In the piece, ESPN’S National NHL reporter Emily Kaplan chronicles Matthews’ unconventional journey to the NHL, his family’s critical support and influence, his friendship with Justin Bieber, and the desire to bring Toronto its first Stanley Cup in more than 50 years.
From launching NFTs to commissioning his equipment partner, CCM, to make a handful of custom skates that he plans to debut for games, Matthews isn’t satisfied to follow the same old playbook to NHL stardom and has achieved a level of celebrity that few players in the sport ever have.
Kaplan shares an inside look at the story on the NHL’s potential transcendent celebrity.
What was the process for setting up the interview?
When we found out that the NHL was returning to ESPN, we knew it was the perfect opportunity to feature a hockey player on Cover Story. My editor, Rachel Ullrich, and E60 producer John Minton, discussed a few different players that would be great options.
Ultimately we decided that Auston – and his uniquely American hockey story – would be a great fit for the franchise. We approached Auston’s representatives during the Stanley Cup playoffs to propose the idea. Once we mentioned this would be the first time an NHL player would be featured with the Cover Story treatment, they were just as excited as we were.
What’s your favorite quote or behind-the-scenes moment that didn’t make the final piece?
Auston had some funky art at his apartment, including a robot in the desert who is riding a horse, painting her toenails, wearing heels, and holding a glass of scotch. The longer you look at it, the more details you notice.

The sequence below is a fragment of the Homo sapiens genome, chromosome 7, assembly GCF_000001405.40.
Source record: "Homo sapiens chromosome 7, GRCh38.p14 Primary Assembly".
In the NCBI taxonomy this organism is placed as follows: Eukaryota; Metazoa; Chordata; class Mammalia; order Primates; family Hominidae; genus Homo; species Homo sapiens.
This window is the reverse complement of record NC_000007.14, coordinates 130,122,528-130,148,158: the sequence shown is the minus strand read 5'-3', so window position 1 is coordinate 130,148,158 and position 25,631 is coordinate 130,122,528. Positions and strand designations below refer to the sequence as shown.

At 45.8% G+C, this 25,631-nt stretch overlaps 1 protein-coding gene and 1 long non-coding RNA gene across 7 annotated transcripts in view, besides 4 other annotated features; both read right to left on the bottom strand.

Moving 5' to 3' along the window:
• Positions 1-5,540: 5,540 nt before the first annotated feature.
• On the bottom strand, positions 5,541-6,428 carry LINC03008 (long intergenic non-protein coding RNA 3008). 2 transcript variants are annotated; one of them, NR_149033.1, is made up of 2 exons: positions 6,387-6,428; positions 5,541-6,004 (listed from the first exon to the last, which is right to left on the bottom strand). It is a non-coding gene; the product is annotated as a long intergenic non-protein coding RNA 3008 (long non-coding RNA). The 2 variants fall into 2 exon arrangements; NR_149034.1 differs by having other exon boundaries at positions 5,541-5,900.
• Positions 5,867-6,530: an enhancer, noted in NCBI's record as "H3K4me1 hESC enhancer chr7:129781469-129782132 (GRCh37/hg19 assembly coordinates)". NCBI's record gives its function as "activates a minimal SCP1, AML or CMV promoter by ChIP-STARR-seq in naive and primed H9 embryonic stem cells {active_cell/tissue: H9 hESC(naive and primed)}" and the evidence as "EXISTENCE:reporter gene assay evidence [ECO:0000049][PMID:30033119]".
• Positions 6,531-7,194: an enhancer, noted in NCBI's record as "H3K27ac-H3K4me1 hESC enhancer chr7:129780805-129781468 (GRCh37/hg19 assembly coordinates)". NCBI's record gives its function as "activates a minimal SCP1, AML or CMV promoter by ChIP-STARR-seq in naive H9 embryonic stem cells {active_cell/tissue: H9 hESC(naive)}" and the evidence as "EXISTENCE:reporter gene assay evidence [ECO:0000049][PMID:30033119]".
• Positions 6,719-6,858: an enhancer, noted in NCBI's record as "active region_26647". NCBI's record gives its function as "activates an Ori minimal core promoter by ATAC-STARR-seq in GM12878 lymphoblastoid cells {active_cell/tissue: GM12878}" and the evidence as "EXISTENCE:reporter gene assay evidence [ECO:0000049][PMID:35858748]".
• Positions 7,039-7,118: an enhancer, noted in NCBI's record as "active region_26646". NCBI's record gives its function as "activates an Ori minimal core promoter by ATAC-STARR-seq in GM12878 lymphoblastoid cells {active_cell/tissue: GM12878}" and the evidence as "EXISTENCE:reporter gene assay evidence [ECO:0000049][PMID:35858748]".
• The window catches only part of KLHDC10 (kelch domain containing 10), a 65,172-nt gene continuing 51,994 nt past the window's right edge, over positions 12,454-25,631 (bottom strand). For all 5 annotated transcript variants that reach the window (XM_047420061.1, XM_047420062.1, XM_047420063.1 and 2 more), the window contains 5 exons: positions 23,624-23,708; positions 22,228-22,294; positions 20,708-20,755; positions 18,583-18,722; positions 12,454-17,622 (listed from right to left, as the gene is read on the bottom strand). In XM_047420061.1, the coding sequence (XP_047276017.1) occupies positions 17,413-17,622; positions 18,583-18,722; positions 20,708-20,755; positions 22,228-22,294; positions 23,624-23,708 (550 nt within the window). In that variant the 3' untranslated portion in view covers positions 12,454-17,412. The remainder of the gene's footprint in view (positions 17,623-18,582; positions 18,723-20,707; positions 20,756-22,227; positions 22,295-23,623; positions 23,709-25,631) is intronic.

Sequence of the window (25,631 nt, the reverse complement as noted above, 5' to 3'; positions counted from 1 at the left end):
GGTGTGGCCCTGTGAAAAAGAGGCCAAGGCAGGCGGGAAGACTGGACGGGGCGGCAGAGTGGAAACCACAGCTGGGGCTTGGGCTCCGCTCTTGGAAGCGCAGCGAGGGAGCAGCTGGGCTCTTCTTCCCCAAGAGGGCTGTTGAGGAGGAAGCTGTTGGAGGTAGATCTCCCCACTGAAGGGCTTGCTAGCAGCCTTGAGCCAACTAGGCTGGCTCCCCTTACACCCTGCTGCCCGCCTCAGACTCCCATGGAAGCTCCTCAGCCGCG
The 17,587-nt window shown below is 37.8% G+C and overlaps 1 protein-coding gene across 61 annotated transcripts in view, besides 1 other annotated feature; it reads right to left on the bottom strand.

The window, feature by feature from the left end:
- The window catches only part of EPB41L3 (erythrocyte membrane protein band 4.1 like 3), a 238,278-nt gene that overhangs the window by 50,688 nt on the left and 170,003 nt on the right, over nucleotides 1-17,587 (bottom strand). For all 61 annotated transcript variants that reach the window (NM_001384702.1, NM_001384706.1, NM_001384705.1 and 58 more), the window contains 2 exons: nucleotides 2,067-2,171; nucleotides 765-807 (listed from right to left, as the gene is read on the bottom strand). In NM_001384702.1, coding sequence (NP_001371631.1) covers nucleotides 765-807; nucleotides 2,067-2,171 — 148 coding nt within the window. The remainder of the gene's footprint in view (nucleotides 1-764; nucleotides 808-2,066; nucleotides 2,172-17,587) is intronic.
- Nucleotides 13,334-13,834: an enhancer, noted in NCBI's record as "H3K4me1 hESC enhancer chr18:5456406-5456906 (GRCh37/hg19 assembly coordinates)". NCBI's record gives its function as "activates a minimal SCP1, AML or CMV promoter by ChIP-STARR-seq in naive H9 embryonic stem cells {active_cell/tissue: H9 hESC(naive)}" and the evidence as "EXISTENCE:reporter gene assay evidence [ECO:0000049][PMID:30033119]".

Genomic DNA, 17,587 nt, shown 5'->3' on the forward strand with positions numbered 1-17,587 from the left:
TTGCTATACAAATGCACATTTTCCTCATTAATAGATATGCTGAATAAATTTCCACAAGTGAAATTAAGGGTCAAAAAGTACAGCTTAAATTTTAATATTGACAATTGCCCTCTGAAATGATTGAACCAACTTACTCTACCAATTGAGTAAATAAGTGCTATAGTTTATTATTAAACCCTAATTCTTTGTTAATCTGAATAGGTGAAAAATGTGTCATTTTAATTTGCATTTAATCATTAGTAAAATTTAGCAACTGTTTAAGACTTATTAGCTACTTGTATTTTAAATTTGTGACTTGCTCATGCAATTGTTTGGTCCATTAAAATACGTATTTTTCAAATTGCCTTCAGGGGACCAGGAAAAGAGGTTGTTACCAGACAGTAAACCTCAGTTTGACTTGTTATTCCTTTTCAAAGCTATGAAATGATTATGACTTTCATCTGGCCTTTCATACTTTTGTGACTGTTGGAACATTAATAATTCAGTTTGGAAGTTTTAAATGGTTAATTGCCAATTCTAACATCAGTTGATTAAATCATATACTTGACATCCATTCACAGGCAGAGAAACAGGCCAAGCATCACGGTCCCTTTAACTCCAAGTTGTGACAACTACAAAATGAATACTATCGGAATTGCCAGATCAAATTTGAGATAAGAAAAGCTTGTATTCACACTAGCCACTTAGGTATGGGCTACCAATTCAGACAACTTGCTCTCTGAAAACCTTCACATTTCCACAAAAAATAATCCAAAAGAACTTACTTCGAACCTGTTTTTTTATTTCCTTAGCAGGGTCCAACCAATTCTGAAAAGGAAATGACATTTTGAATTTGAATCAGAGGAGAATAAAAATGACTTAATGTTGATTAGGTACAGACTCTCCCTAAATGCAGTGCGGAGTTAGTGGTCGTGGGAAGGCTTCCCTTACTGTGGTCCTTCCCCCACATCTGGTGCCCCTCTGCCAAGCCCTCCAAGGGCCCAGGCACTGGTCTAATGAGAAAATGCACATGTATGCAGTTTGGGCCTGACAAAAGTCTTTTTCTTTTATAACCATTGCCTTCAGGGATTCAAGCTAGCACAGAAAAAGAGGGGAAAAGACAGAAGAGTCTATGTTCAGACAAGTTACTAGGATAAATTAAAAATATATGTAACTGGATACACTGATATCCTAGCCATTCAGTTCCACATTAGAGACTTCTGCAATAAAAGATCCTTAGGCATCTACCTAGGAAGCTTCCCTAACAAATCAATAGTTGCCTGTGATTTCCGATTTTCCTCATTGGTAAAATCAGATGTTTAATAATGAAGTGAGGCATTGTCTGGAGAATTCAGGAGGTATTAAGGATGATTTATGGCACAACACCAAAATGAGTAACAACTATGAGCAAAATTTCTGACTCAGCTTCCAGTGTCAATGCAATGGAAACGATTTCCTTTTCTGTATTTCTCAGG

— ESPN PR (@ESPNPR) October 13, 2021
What was the biggest takeaway from your conversation?
I was impressed by the sense of gratitude Auston had, which felt special for someone that young. The sacrifices Auston’s parents made and the support they gave their son to help see him succeed really resonated with me. The anecdote Auston gave about his mom, working two jobs, and putting 20 dollars into his account just so he could “get Chipotle with the boys” was one I’ll always remember.
How was Cover Story different from other stories you’ve worked on?
Lots of cooks in the kitchen, but in the best way! It felt like nearly every department of ESPN editorial was part of this project. That’s what happens when you have a truly multi-platform presentation, and I’m so grateful for the collaboration. Sometimes having too many cooks can have a negative connotation, but it was cool to see so many people come together for one project.